When vacant places came up on editorial boards, Lorraine Gamman used to notice, she and a black colleague often seemed to be in demand. It was nice to be wanted, but she couldn't help noting: "You were only asked because you're black - and I was only asked because I'm common."
Gamman, professor in design studies at Central Saint Martins College of Art and Design, London, suspects that such experiences are not unusual for working-class academics like herself.
"You get sent to things in order to widen participation - being the token can be a bit annoying." She has been asked whether she is putting on her accent and whether, as an East End girl, she used to go hop-picking on her holidays (something that died out in the 1950s).
None of this was particularly traumatic. "I felt like (the heroine of) Educating Rita, but then I figured it out and adjusted - although some people don't go through that process so well. Stuff happens, but what matters is how much you let it bother you."
Yet the norms of academic life remain in tension with those she grew up with. "I swear less and behave very differently from how I do within my family. My way of communicating is perceived as aggressive. I don't wait to be asked, which is common where I come from. Women in academia tend to be polite. And I assume most working-class people are intelligent. Not everybody assumes that about me - sometimes to their cost."
Furthermore, as someone who grew up on council estates and has written about shoplifting and street crime, Gamman feels that there is a huge gulf between the communities she comes from and those who study them. "Reading criminology (research])didn't have much to do with what I had seen with my own eyes," she says. When a group one is part of is portrayed by academic outsiders, the description does not always ring true.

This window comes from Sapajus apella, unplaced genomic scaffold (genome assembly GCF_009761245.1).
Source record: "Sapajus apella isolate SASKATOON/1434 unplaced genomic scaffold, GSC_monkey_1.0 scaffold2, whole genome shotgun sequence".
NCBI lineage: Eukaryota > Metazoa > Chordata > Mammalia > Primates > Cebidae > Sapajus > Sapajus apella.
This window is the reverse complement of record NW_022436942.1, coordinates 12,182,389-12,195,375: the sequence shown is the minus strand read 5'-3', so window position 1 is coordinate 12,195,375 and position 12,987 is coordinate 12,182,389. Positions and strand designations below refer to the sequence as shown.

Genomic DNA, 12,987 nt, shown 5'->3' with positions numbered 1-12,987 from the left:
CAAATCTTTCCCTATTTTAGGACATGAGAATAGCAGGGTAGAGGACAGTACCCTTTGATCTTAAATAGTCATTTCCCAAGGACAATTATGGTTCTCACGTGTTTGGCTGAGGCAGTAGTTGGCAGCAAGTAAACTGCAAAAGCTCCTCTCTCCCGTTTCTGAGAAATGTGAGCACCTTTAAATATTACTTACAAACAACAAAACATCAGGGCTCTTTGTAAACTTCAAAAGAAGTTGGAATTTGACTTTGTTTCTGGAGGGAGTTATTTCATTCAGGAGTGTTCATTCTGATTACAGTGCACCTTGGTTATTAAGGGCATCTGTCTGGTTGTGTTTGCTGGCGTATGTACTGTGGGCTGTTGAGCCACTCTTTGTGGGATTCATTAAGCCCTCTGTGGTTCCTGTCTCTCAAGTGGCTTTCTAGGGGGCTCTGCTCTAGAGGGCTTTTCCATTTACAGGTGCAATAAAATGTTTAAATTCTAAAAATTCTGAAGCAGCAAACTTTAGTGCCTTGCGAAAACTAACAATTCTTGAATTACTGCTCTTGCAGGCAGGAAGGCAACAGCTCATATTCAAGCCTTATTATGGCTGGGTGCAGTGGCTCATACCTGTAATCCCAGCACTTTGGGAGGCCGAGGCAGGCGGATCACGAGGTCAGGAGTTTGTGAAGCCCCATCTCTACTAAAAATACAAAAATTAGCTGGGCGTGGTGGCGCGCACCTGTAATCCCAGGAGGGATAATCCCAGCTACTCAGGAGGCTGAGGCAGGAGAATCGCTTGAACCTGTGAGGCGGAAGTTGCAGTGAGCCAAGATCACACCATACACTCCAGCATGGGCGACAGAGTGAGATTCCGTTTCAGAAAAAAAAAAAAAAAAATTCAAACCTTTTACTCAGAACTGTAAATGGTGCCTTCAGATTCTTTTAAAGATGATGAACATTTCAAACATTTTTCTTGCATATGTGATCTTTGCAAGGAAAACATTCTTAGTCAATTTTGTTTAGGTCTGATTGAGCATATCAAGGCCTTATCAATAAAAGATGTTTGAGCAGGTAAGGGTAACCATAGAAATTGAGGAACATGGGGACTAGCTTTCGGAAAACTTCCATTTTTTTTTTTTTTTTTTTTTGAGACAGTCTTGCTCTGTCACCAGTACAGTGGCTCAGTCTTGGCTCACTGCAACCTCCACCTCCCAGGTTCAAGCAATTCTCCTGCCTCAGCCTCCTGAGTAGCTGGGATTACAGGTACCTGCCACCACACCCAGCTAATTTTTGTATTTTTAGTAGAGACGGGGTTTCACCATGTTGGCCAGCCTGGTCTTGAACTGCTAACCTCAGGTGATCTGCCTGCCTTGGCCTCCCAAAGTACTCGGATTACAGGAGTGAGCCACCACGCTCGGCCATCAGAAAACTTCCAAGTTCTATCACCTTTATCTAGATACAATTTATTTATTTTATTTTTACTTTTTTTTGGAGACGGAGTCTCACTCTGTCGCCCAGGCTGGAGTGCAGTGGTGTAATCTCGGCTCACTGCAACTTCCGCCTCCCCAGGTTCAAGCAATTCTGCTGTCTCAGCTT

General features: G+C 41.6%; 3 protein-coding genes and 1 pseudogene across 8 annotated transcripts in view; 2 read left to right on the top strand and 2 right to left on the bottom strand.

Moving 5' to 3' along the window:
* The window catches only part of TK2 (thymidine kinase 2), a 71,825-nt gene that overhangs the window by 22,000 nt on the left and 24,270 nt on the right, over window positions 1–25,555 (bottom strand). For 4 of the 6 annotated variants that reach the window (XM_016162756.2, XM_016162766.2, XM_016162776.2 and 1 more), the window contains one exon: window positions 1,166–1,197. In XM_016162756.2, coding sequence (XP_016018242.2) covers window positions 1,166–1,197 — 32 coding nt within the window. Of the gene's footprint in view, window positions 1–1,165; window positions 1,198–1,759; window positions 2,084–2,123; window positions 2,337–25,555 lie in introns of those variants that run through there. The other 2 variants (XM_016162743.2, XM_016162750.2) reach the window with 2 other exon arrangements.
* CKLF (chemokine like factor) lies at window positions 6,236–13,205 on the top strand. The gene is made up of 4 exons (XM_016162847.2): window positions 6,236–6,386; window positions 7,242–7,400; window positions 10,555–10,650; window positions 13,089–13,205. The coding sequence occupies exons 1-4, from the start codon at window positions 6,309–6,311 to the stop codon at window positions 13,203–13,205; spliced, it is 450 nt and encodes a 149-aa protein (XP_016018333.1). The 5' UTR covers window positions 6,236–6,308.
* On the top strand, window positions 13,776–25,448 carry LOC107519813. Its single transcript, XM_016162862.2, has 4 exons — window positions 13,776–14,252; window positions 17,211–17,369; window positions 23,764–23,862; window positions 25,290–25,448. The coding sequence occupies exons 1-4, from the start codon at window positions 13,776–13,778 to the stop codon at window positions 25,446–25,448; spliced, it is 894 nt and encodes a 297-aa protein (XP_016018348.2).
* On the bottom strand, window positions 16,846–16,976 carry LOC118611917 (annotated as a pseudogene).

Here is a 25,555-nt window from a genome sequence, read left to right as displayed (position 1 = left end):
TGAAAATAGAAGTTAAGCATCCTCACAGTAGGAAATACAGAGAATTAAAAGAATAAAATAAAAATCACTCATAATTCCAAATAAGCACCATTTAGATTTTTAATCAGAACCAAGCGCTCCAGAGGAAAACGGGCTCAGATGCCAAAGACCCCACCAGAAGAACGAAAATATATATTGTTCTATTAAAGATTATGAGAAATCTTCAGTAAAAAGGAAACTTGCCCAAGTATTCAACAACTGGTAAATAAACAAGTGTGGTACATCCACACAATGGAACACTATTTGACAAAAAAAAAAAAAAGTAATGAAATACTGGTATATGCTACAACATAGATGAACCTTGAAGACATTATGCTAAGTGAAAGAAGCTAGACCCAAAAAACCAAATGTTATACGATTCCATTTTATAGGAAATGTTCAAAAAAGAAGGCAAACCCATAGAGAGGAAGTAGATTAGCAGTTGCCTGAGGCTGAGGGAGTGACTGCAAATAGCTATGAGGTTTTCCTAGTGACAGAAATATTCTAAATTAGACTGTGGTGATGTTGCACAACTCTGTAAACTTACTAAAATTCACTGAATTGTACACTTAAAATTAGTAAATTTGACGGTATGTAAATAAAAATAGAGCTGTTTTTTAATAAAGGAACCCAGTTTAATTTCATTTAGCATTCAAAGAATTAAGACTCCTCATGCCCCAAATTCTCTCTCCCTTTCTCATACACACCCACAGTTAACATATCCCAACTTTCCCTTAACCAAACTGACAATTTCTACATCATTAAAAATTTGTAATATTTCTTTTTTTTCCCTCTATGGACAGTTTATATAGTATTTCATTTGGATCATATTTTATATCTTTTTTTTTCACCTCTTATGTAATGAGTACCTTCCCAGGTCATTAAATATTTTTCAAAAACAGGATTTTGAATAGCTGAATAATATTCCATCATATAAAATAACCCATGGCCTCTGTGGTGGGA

A report by the Sutton Trust, released exclusively to Times Higher Education this week (see pages 8-9), challenges the notion that academia is a particularly "posh" profession. Britain's university leaders, says Lee Elliot Major, the trust's research director, "come predominantly from grammar school backgrounds - in stark contrast to the dominance of privately educated leaders in other professions we have looked at, such as politics, law or journalism".
He also notes that "those vice-chancellors who were educated at independent schools did not attend the highly exclusive public schools that still produce so many other prominent people in public life".
Schooling does not correlate precisely with social class, although there are obviously close links. But even those vice-chancellors from working-class backgrounds, says Major, "are what might be termed quintessentially middle class - examples of the postwar upwardly mobile generation who used education to climb the social ladder and benefited from an expanding higher education system".
Academia as a whole is more varied, not least because it covers a wider age range, but does anyone doubt that it is a solidly middle-class profession? As Willy Maley, professor of Renaissance studies at the University of Glasgow (see box below right), has pointed out: "It is common at universities for the accents - and addresses - of the catering, maintenance, security and secretarial staff to differ from those of the academic staff."
So where does this leave academics who define themselves - or are defined by others - as "working class"? Are they regularly stereotyped, patronised or even discriminated against because of their social background? Does snobbery play a crucial role in the ways universities are structured, who gets promoted or where the money flows? And how do class issues affect what happens in the seminar room, what is studied and which approaches are considered valid? Class, after all, is a topic that impinges on many academic disciplines and about which no one is neutral.